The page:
Ministry can be fulfilling, it is also demanding both in terms of time and requiring psychological and spiritual resilience, so both proper ongoing support and assistance in times of crisis are vital. Advisers in pastoral care can provide part of this support.
Many of the pressures clergy experience are common to other occupations: long work hours, organisational and personal and family pressures. Particular pressures for clergy and those in ministry include: an open ended occupation, there is always something you could be doing, or someone you could be visiting; working from home, so it is hard to leave “work” behind and callers at the door don’t respect days off. Living in ‘tied’ accommodation can bring its own pressures. Isolation can be a problem, working at weekends when others are off, in some cases little contact with colleagues. Following a vocation is a source of joy but also brings challenges of its own.
It is worth reflecting on where you are able to find support in your particular circumstances.
Many in Ministry find Spiritual Direction vital, meeting with the Spiritual Director every two or three months to reflect on God, ministry and life. Henri Nouwen wrote:
The main questions for spiritual direction – Who am I? Where have I come from? And where am I going? What is prayer? Who is God for me? How does God speak to me? Where do I belong? How can I be of service? – are not questions with simple answers, but questions that lead us into the unspeakable mystery of experience.
Most Dioceses have people who can link you up with a spiritual director.
Colleagues and Groups
Some groups of colleagues can be very supportive, particularly if people are prepared to commit to meeting and work at collaboration and openness. In some Dioceses pastoral care advisers organise supervision or support or reflective practice groups.
In many professions this is compulsory; it can be enormously helpful for those in ministry to regularly meet with a supervisor to reflect on aspects of their pastoral work and direction in ministry. This can help with theological reflection, encourage reflective practice and allow consideration of boundaries and level of involvement and ethical issues.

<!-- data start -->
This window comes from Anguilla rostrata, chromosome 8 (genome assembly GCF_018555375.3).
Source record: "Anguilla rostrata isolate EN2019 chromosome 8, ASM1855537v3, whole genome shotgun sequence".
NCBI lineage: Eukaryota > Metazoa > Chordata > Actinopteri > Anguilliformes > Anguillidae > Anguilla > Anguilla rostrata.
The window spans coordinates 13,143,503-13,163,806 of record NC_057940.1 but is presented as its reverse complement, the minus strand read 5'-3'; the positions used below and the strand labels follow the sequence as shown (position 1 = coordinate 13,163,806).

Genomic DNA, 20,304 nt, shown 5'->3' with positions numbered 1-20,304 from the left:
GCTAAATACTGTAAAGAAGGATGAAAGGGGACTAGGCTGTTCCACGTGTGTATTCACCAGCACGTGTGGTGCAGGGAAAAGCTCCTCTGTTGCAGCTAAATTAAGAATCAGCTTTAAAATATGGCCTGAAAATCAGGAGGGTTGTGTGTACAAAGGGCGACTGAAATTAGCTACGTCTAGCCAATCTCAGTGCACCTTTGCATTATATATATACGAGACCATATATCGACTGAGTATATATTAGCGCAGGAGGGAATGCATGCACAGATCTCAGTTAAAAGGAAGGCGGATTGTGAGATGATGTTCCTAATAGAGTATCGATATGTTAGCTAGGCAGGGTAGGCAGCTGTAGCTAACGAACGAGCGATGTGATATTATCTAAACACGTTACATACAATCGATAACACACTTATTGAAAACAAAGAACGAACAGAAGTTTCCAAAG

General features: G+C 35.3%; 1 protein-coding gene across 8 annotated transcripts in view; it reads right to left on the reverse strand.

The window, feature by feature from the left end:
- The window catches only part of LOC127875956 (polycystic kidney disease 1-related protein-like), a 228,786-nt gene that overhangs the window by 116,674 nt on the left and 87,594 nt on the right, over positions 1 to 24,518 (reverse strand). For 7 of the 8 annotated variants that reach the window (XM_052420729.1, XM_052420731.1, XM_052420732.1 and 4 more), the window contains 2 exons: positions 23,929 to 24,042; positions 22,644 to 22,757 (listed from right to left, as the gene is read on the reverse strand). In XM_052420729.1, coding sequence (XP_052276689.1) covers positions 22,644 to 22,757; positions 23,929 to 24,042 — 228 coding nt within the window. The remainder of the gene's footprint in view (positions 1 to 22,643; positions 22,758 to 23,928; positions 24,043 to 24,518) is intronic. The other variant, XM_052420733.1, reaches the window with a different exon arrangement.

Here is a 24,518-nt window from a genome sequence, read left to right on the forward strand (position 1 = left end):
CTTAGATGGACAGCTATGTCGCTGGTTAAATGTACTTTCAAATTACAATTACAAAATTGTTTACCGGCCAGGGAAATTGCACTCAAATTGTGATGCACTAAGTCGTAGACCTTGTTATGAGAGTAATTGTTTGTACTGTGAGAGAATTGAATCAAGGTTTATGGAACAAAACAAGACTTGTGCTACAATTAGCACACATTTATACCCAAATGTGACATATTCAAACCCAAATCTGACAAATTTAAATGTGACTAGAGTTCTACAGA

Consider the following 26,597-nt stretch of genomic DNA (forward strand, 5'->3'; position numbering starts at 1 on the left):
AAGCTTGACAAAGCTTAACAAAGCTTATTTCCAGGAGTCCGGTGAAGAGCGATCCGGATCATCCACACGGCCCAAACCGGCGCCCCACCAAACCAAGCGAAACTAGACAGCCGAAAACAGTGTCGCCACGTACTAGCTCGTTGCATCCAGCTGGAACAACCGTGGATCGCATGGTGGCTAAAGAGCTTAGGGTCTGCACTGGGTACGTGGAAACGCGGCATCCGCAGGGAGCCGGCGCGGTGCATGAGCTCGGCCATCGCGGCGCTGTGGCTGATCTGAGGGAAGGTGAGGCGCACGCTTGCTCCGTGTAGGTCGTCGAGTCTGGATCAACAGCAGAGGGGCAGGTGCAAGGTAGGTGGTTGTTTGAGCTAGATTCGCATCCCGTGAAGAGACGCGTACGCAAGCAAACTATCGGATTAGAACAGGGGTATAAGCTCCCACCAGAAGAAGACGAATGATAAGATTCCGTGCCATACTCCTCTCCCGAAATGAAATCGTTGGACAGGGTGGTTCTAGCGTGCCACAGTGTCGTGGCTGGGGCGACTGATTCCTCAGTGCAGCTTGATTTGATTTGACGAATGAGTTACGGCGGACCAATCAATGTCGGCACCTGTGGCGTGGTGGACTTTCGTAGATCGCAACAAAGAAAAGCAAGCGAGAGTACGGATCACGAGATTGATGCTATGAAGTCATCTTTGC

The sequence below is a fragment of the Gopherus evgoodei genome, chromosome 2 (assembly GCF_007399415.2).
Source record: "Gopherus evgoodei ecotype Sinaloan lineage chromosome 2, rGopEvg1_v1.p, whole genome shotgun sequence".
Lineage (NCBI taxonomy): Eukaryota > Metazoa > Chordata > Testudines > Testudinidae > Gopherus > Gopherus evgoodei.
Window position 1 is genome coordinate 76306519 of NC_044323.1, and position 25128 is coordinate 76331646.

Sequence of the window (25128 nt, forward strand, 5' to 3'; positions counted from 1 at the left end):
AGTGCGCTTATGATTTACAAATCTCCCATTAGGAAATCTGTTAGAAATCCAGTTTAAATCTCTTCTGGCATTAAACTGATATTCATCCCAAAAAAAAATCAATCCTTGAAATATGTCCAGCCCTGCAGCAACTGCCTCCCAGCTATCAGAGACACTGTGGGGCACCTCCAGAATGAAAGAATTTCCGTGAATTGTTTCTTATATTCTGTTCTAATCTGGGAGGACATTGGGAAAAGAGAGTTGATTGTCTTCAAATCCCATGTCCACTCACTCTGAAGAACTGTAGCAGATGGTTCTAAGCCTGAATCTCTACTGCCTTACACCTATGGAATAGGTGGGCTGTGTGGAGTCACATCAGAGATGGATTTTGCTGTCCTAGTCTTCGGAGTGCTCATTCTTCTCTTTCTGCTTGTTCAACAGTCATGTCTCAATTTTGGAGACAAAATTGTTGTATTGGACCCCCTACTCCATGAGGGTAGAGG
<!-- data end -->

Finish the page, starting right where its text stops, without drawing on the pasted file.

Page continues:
Either individual or group based work consultancy is available in some Dioceses. This is usually short term and provides an opportunity to think about direction, effectiveness and practice of ministry. Leadership programmes fulfil the same purpose.
This can help to develop in a variety of ways and to encourage theological reflection. All Diocese provide training events; many run leadership programmes. Some pastoral care advisers organise events and training to foster psychological and spiritual wellbeing.
Pastoral care advisers can offer or arrange confidential counselling for individuals and couples. They can often also provide an immediate listening ear. Counselling services always offer a high level of confidentiality. Both individual and couple counselling are usually available.
Bishop’s Visitors provide both practical advice and emotional support to clergy spouses and families going through marriage breakdown. These may be accessed through the Bishops in each diocese.
Please also see the links to St Luke’s, Sheldon and Holy Rood House, which can be found on our links page by following the menu above or by clicking here.